biolab-rootsgrowfirst - holds the plant into the ground...

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Michael Glamore April 11 th , 2007 Roots Grow First Buried deep beneath the soil, a young plant has virtually no access to light. Without light, this plant is unable to undergo photosynthesis and instead must already have its nutrients stored within its tiny seed. Before running out of nutrients, the plant must establish a root structure for gathering water and nutrients reach the top of the soil and create a shoot structure to gather light. Interestingly, a seed seems to initially grow its root structure before its shoot. A large portion of the seed structure is dedicated to the cotyledon, which stores the nutrients and growth relating substances to the growing root-shoot structure. By giving a majority of the nutrients to the roots first, the plant is able to establish itself in the soil and create a base from which the shoot structure may grow. This root structure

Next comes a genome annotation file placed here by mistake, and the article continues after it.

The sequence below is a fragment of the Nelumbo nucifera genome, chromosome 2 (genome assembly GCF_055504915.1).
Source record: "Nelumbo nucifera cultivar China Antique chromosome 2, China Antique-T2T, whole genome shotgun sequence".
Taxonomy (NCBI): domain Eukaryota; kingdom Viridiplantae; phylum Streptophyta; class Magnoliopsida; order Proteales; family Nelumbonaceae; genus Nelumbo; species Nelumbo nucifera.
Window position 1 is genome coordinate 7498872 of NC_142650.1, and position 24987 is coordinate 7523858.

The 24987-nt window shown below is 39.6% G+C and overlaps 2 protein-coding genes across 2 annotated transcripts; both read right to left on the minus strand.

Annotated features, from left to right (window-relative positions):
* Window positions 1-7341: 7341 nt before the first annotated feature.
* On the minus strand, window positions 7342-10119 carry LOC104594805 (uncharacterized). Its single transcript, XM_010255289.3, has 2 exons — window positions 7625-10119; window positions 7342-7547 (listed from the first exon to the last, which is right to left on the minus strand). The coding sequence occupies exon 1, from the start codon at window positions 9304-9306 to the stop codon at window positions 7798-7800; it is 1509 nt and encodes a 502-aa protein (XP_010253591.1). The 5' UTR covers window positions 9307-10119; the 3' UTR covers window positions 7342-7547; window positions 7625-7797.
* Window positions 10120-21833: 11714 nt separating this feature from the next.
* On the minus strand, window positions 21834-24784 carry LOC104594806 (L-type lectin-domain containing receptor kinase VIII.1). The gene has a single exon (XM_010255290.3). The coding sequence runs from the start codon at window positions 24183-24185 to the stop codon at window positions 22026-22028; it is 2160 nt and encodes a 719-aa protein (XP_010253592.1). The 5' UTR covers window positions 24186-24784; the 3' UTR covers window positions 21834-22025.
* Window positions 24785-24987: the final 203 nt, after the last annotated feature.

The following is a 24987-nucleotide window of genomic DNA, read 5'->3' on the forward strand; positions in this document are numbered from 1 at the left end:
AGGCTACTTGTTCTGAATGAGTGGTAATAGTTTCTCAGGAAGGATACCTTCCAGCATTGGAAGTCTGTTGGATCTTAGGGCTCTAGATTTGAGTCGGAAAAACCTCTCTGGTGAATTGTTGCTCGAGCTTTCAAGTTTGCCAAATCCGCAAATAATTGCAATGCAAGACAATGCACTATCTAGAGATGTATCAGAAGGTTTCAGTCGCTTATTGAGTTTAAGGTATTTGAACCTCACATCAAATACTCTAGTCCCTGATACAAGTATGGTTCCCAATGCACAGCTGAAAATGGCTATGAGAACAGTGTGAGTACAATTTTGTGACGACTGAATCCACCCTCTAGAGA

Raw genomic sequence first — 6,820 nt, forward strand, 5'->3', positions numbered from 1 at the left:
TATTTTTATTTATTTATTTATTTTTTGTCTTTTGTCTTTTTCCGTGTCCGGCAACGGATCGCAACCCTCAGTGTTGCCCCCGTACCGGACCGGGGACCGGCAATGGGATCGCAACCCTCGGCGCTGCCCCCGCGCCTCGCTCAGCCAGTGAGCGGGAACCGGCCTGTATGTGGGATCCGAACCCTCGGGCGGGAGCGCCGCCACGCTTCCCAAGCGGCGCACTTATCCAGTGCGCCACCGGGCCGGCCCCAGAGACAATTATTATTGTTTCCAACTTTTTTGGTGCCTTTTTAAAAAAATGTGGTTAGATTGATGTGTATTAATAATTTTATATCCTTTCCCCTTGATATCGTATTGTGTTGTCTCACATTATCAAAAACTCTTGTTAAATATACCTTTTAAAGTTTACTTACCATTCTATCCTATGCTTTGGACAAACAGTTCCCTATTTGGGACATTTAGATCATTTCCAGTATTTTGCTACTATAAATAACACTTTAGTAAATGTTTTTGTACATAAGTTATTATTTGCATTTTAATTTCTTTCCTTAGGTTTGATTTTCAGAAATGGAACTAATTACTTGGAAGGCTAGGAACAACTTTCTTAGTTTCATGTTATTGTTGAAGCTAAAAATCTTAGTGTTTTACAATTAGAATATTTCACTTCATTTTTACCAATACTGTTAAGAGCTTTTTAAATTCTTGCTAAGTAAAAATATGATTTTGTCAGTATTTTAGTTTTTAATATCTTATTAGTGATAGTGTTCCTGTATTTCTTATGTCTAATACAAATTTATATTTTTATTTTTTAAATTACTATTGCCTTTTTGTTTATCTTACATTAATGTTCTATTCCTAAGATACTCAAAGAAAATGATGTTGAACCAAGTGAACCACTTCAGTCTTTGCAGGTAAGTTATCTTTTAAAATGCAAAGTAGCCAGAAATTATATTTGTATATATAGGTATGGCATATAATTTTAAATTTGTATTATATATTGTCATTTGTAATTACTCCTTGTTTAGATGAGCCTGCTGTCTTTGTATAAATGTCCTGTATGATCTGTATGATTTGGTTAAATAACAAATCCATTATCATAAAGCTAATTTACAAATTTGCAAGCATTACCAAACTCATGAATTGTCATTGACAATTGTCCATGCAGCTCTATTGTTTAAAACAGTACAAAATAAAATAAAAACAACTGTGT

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Unformatted text preview: holds the plant into the ground helping the plant stay in place once it breaks the ground. Even more importantly, this root structure is able to collect water and deliver this water to the rest of the plant. As most seeds are very dry, the water gives the plant the ability to undergo many metabolic processes. The water and extra nutrients provided by the root structure give the plant a longer amount of time to find the surface. Consider: If the shoot grew first, and it did not find the surface before the cotyledons ran out of nutrients, the plant would simply die. However, as the roots grow they collect more nutrients and prolong the plants ability to find the surface. In conclusion, the root growth is necessarily first in order for the plant to establish itself with a strong base and in order for the plant to begin collecting nutrients and water....
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